Weekend Cart Results
MONTEREY, Cal.--Max Papis started in the last row and made five pit stops during Sunday's Honda Grand Prix of Monterey Featuring the Shell 300. But, thanks to persistence, eight caution flags and a little racing luck, the irrepressible Italian was able to score a remarkable victory.
Papis led the final 16 laps in the Miller Ford-Cosworth/Lola and took his second checkered flag of 2001 just 0.794 of a second ahead of Memo Gidley, who came from 23rd to second in the Target Toyota/Lola.
And, while those two were understandably happy with their afternoon, Gil de Ferran was also wearing a big smile.
Starting from the pole position, the defending CART champion led the most laps and finished third in the Marlboro Honda/Reynard to increase his lead to 26 points in the FedEx Championship over Kenny Brack with just two races remaining.
“It was a little frustrating because we had such a great car, but it was still a very good result and puts us a step closer to the championship,” said de Ferran, who entered the weekend only 10 points ahead of Brack.
Brack's day ended on the opening lap after he tangled with Mauricio Gugelmin in Turn 5 and retired shortly thereafter.
But, in keeping with this season's tradition of last-to-first, Papis was able to duplicate what Dario Franchitti (Cleveland) and Michael Andretti (Toronto) achieved earlier.
“Definitely today we did not have the fastest car, but because of good pit strategy, a lot of will and a little luck we were able to go from last to first,” said Papis, whose charge from 25th was the furthest back any winner has come on a road course from in CART's 23-year history. “I told Mark (Johnson, team manager) before the race I felt like we could pull something special out today.
“We knew starting in the back we had to do something different and I think this was a great victory for our team.”
In the previous 19 Champ Car races here at Laguna Seca Raceway, the winner had come from the front row on 15 occasions. And that's what it looked like early as Team Penske comfortably ran 1-2 with rookie Scott Dixon the only driver keeping them honest.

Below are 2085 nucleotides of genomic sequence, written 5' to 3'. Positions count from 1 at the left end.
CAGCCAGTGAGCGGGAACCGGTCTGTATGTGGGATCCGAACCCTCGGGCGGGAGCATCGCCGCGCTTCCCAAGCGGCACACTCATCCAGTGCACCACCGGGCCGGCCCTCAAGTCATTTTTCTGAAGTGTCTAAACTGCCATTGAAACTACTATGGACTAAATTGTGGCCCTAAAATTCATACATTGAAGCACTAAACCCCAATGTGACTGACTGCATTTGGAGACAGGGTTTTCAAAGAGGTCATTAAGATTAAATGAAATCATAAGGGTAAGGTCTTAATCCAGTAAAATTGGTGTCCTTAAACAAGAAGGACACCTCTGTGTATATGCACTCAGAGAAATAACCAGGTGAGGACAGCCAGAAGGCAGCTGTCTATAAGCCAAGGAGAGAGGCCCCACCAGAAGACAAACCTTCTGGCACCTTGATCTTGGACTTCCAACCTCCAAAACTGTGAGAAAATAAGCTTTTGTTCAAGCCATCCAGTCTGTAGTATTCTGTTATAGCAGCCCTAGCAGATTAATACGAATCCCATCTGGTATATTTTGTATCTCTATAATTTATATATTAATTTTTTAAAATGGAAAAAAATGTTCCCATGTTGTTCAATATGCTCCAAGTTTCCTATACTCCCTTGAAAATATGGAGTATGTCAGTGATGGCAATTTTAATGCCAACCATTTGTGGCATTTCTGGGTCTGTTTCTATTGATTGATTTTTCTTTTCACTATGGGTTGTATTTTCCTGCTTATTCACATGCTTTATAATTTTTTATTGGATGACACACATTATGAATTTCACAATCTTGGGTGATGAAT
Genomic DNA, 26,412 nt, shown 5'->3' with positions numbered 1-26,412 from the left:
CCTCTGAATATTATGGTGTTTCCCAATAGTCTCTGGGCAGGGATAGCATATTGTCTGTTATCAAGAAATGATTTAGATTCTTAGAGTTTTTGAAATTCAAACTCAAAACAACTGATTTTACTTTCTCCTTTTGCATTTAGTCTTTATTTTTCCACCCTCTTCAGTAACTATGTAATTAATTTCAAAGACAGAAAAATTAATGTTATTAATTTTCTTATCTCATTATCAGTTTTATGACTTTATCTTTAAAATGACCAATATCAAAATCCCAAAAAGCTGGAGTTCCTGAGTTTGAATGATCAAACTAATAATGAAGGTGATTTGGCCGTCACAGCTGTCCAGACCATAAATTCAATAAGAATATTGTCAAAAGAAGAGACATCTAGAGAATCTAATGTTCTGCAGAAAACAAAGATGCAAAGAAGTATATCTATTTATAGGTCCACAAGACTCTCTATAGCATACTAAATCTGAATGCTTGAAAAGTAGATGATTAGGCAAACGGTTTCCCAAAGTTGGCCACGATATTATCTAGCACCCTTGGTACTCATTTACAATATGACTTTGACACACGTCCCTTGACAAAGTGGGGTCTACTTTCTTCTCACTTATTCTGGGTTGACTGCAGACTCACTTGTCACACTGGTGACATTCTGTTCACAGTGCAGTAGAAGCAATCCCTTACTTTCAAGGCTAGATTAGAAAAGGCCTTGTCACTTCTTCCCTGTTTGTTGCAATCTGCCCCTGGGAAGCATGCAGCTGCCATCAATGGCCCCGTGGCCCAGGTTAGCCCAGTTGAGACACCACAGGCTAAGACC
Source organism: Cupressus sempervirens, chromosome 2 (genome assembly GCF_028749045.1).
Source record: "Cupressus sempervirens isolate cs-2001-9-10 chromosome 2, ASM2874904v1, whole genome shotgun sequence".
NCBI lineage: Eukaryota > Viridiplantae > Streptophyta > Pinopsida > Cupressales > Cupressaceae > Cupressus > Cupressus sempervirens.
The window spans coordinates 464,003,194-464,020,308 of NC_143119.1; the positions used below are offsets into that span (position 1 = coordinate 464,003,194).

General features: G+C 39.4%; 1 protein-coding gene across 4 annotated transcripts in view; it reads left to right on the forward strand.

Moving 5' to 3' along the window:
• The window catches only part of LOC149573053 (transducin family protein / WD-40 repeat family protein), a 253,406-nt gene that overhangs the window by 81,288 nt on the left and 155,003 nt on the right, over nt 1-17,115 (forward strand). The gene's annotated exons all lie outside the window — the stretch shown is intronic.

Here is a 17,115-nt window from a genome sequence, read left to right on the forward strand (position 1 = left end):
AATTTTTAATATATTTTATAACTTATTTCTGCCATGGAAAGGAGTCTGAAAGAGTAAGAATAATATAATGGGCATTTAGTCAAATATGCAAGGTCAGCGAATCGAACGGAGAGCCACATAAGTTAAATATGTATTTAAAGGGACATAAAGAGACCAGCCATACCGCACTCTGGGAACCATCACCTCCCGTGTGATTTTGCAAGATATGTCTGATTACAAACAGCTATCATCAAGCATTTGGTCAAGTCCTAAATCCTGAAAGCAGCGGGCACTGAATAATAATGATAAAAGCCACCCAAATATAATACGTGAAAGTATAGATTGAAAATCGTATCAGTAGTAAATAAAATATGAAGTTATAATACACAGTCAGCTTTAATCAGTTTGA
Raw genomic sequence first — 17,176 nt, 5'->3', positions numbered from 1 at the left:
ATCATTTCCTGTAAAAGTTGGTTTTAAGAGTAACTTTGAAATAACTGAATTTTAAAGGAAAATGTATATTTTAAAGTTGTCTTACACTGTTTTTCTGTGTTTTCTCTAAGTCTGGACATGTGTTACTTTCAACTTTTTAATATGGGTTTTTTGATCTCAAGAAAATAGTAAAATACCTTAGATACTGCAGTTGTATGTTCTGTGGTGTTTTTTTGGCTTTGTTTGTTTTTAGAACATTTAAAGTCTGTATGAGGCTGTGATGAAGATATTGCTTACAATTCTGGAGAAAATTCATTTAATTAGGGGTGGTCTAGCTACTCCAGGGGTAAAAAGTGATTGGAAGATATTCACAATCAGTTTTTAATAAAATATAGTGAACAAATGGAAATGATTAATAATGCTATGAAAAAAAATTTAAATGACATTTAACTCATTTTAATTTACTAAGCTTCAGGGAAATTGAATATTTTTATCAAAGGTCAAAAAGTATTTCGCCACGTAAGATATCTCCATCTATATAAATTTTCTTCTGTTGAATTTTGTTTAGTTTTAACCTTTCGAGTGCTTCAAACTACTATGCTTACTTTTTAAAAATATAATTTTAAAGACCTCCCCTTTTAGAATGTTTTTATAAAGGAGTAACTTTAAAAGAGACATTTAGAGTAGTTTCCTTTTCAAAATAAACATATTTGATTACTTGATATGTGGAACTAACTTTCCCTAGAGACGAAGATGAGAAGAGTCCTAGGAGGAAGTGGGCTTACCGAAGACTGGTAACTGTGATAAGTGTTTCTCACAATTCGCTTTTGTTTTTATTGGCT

De Ferran paced the opening 36 circuits before relinquishing the top spot to Dixon for two laps. Helio Castroneves, who pitted early on Lap 19 during the third full-course caution period, assumed command on Lap 39 when Dixon pitted and held on to first until Lap 50 when he made his second stop.
That left Adrian Fernandez in front and he led for 11 laps before Papis inherited the lead. His fifth, and last, pit stop had come on Lap 43 and he figured there was no way he'd be able to make it the final 40 laps without stopping again.
But nobody could predict that there would be four more full-course yellows for a total of 11 laps and that instead of 83 laps the race would be shortened to the two-hour time limit.
"Mad Max" and Gidley both had good strategy and better karma as they were able to conserve fuel thanks to all that caution and still race each other to the checkered flag.
“I never got a great handle on the car all day, but I drove it to its limit and was able to pull away at the end,” said Papis, whose earlier win this year came in a dominating drive at Portland from the pole.
“I knew Memo was right behind me and I had to fight hard to keep him there.”
Like he did a week before at Houston when he came from 23rd to third, Gidley used a steady pace, good fuel mileage and yellows to earn his third podium finish for Target Chip Ganassi Racing after joining the team in the seventh race of 2001.
“It wasn't a good car all weekend and we struggled, but good strategy, good fuel mileage and good pit stops have proven to be successful,” said the 30-year-old Californian who watched his first CART race here 10 years ago and decided he wanted to be a race driver.
“Considering the run of bad luck we had in the past, this was certainly deserving for this team.”
Following de Ferran home was Dixon, who started third in the Nextel/Powerware/Panasonic Toyota/Reynard, and did an excellent job. The 21-year-old New Zealander had the second fastest race lap and drove another heady race.
“Today was a case where the yellow flags helped a lot of guys, but it hut us,” said Dixon. “It's disappointing because I had a good car and we had did everything right. We were better than fourth today, but that's racing, I guess.”
Jimmy Vasser solidered home fifth in the Visteon/Patrick Racing Toyota/Reynard, while Castroneves had to settle for sixth despite having the fastest car on the track.
“We're still in the championship. Not great but OK, so we've just got to stay positive and head for Australia,” said Castroneves, 38 points behind his teammate and the only other driver mathematically alive for the title.